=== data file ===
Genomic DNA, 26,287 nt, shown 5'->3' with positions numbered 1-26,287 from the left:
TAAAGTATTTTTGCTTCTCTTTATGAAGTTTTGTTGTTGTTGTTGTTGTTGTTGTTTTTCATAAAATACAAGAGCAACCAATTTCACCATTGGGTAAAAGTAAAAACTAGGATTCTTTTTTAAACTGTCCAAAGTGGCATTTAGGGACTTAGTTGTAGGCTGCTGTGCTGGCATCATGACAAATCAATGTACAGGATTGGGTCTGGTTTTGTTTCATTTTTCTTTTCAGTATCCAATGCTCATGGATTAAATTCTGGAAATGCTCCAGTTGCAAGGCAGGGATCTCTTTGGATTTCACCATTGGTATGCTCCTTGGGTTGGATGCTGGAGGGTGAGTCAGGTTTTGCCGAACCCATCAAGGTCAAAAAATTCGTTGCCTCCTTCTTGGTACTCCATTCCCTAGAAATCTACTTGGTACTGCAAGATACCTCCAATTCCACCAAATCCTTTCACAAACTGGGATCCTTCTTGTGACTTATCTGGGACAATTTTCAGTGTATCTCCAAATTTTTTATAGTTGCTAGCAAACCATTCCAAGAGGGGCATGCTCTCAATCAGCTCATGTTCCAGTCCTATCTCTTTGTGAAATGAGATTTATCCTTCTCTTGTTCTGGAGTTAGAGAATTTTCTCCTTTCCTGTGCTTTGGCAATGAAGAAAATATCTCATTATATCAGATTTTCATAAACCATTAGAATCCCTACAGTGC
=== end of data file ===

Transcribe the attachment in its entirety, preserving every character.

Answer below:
Genomic DNA, 26,287 nt, shown 5'->3' with positions numbered 1-26,287 from the left:
TAAAGTATTTTTGCTTCTCTTTATGAAGTTTTGTTGTTGTTGTTGTTGTTGTTGTTTTTCATAAAATACAAGAGCAACCAATTTCACCATTGGGTAAAAGTAAAAACTAGGATTCTTTTTTAAACTGTCCAAAGTGGCATTTAGGGACTTAGTTGTAGGCTGCTGTGCTGGCATCATGACAAATCAATGTACAGGATTGGGTCTGGTTTTGTTTCATTTTTCTTTTCAGTATCCAATGCTCATGGATTAAATTCTGGAAATGCTCCAGTTGCAAGGCAGGGATCTCTTTGGATTTCACCATTGGTATGCTCCTTGGGTTGGATGCTGGAGGGTGAGTCAGGTTTTGCCGAACCCATCAAGGTCAAAAAATTCGTTGCCTCCTTCTTGGTACTCCATTCCCTAGAAATCTACTTGGTACTGCAAGATACCTCCAATTCCACCAAATCCTTTCACAAACTGGGATCCTTCTTGTGACTTATCTGGGACAATTTTCAGTGTATCTCCAAATTTTTTATAGTTGCTAGCAAACCATTCCAAGAGGGGCATGCTCTCAATCAGCTCATGTTCCAGTCCTATCTCTTTGTGAAATGAGATTTATCCTTCTCTTGTTCTGGAGTTAGAGAATTTTCTCCTTTCCTGTGCTTTGGCAATGAAGAAAATATCTCATTATATCAGATTTTCATAAACCATTAGAATCCCTACAGTGC